No, it’s not 2008 for emerging markets — at least not in the way investors fear.
Harvard economist Carmen Reinhart stoked investors’ anxiety last week, saying that emerging markets are in worse shape now than during the 2008 financial crisis. Among Reinhart’s long list of concerns are a stronger dollar, mounting debt and various and sundry problems in Brazil, Chile, Argentina, Turkey, sub-Saharan Africa and the Middle East.
In response, Bloomberg News looked at a group of developing countries and found that they are, in fact, worse off now than during the financial crisis in some important ways. The group, for example, has a modest current-account deficit, whereas it boasted a big surplus in 2008. The countries’ economic growth is also lower than it was during the crisis, and their government debt-to-GDP ratio is higher.
It all sounds worrisome, but the relevance of Reinhart’s concerns to investors is questionable. For starters, most investors dabble in emerging markets through mutual funds and exchange-traded funds, and most of those investments are in stocks. There’s $588 billion invested in emerging-market stock funds and $92 billion in bond funds, according to Morningstar data.
Those stock funds have nominal exposure — or none at all — to the countries that Reinhart is concerned about. The biggest emerging-market stock fund is the Vanguard FTSE Emerging Markets ETF, with $66 billion in assets. Sixty percent of the fund is invested in China, Taiwan and India. Its combined exposure to South America, Turkey and the Middle East is just 13 percent, and 8 percent of that is in Brazil. (Disclosure: I own Vanguard funds and my asset-management firm buys them for investors.)
China’s parliament begins a two-week legislative session on Monday that is widely expected to clear the way for Xi Jinping to be president for life. As concerned emerging-market investors question what will happen in China, they should remember one thing: China isn’t synonymous with emerging markets.
Investors can be forgiven for conflating the two. Many of them see the developing world through the lens of an emerging-market stock fund, and Chinese companies increasingly dominate those funds.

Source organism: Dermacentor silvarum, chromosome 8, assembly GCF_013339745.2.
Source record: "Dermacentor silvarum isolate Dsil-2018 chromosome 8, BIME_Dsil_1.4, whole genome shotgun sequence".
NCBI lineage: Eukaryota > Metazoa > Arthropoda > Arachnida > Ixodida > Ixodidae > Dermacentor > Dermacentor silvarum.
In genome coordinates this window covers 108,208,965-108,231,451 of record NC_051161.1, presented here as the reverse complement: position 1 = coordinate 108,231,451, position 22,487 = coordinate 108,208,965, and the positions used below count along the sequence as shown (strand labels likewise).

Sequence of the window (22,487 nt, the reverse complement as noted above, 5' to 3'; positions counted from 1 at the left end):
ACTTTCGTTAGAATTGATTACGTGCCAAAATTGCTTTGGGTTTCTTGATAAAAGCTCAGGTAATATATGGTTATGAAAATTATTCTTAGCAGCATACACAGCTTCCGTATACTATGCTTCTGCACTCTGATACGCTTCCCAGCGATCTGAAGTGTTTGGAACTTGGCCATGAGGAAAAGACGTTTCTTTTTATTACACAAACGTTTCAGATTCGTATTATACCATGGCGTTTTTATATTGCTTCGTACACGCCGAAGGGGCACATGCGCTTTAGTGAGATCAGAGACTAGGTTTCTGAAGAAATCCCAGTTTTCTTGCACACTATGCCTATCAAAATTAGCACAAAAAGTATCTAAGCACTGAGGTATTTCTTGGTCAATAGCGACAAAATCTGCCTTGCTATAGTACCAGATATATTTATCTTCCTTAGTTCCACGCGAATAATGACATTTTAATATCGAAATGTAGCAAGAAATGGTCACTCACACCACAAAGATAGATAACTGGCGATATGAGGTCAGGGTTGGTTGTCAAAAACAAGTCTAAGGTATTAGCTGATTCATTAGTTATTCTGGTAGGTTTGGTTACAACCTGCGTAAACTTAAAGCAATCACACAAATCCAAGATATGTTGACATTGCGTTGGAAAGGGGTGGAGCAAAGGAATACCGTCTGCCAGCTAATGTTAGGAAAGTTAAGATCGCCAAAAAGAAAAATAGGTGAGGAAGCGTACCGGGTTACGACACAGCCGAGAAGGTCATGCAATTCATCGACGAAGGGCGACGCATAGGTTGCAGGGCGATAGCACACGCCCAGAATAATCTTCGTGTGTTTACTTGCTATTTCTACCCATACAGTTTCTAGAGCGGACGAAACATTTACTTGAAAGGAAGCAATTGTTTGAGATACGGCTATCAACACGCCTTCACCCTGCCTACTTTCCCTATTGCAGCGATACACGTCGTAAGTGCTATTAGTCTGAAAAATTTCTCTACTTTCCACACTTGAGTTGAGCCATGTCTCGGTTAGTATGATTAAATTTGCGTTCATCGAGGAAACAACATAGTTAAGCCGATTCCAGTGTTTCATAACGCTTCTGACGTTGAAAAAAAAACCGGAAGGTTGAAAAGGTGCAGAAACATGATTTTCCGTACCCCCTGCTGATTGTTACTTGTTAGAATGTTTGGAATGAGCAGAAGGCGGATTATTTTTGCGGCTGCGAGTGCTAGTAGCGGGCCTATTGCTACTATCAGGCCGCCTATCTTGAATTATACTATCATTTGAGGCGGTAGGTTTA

Consider, for example, that China accounts for 27 percent of the MSCI Emerging Markets Index. That’s 13 percentage points more than South Korea, the second-largest allocation in the index. It’s also 18 percentage points more than China’s slice of the index a decade ago, when it was fifth behind Brazil, South Korea, Taiwan and Russia.
With China in the midst of what appears to be a significant economic slowdown, investors are questioning their faith in one of the new century’s great growth stories. They shouldn’t abandon China just yet.
First, some perspective. China was never going to string together an uninterrupted record of astounding annual growth. Despite all the hyperbole in recent years about China’s prowess and coming global dominance, not even China is exempt from the business cycle. But the current contraction will be followed by another expansion, unless you believe that China is going out of business — and no one who is a serious student of the country and its economy believes that.
Everyone has grown accustomed to thinking about emerging markets as a monolith — a collection of undifferentiated countries aspiring to the big leagues, with all of the heft and stability of more developed economies.
Emerging markets share similar traits, oftentimes the market prices them similarly, and so they all get wrapped into the familiar and popular one-size-fits-all basket called THE EMERGING MARKET FUND.
Today, that’s the wrong way to think about emerging markets.